Two over Two-these are terms you will find used when you are stitching on evenweave or linen. The first # is the amount of floss that you need to use(suggestion) the second # is the number of threads that you go over to complete a ful cross. One over two would be "one thread of floss stitched over two threads of material"
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Stitching on different counts

by Mabel Figworthy » Wed May 28, 2008 3:55 pm

As requested, one pansy stitched on 10 different counts/fabrics. Starting top left, they are:
22ct aida over two (so effectively 11ct)
25ct evenweave over two (12 1/2 ct)
14ct aida
28ct evenweave over two
18ct aida
36ct linen over two
22ct hardanger
25ct evenweave over one
28ct evenweave over one
36ct linen over one
The largest one is about 3cm high, the smallest about 1cm.
Image
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Re: Glossary Terms

by Mabel Figworthy » Sun Sep 07, 2008 4:20 pm

Here are the terms from the Fabrics & Threads bingo, put into a slightly more logical order than when they were drawn from the hat :-).

Aida - The fabric that most people begin with when they take up cross stitch, this is a cotton blockweave, i.e. the threads are not woven singly but in groups. This makes the holes more defined and easier to see. It tends to be stiffer than evenweaves, and doesn't fray quite so easily -- oddly enough this makes it more suitable for "cut and fray" cards, where the fabric is stuck directly to the card, as the fraying doesn't go further than where you want it.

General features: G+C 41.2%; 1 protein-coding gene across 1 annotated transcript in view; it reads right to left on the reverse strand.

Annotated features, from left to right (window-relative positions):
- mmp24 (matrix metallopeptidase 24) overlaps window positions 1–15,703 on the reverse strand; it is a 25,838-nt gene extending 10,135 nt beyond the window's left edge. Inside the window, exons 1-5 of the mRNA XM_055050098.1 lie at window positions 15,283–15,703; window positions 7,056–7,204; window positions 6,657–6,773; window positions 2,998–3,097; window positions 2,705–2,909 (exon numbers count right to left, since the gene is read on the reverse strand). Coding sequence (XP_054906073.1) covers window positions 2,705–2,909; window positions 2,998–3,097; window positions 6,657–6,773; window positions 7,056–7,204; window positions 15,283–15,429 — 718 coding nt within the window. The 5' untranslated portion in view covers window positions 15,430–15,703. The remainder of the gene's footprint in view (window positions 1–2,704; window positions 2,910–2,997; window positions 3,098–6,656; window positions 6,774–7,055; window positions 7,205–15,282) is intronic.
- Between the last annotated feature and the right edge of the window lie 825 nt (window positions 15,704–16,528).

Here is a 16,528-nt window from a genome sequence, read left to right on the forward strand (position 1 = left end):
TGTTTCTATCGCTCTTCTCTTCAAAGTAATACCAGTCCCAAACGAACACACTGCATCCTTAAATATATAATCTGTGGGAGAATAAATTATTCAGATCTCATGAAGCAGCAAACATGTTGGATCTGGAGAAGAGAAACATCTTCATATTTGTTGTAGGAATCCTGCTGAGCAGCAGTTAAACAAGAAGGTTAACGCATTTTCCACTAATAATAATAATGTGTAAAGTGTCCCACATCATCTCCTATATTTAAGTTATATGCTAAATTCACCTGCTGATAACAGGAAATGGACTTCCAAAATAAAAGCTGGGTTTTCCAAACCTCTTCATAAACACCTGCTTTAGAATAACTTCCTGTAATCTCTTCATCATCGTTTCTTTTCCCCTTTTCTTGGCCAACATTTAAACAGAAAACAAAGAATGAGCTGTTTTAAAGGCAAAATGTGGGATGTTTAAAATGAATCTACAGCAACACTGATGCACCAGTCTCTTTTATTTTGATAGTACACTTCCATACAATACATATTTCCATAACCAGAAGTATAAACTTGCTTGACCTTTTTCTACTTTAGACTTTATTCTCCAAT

Aida comes in many colours, and in several counts -- the most widely used is the 14ct, but it is also available in 8, 11, 16 and 18ct. There is also a 22ct aida, which is a slightly different weave as the blocks are made up of two instead of four threads; it is in effect a stiff Hardanger.

For those who like to try different things, there is aida with a lurex thread running through it, or with pearl flecks; rustico aida, which is 51% cotton, 34% rayon & 15% linen and comes mostly in "natural" colours; Yorkshire aida, woven with 96% cotton & 4% polyester to give it a "heather-country" look; and linen aida, which is, as the name implies, aida woven from linen. All these you can find at Sew and So

It also comes as Aida band, in various counts (though 16ct is the most common) and widths, with or without a decorative edge; this usually has even more defined holes and tends to be floppier in texture.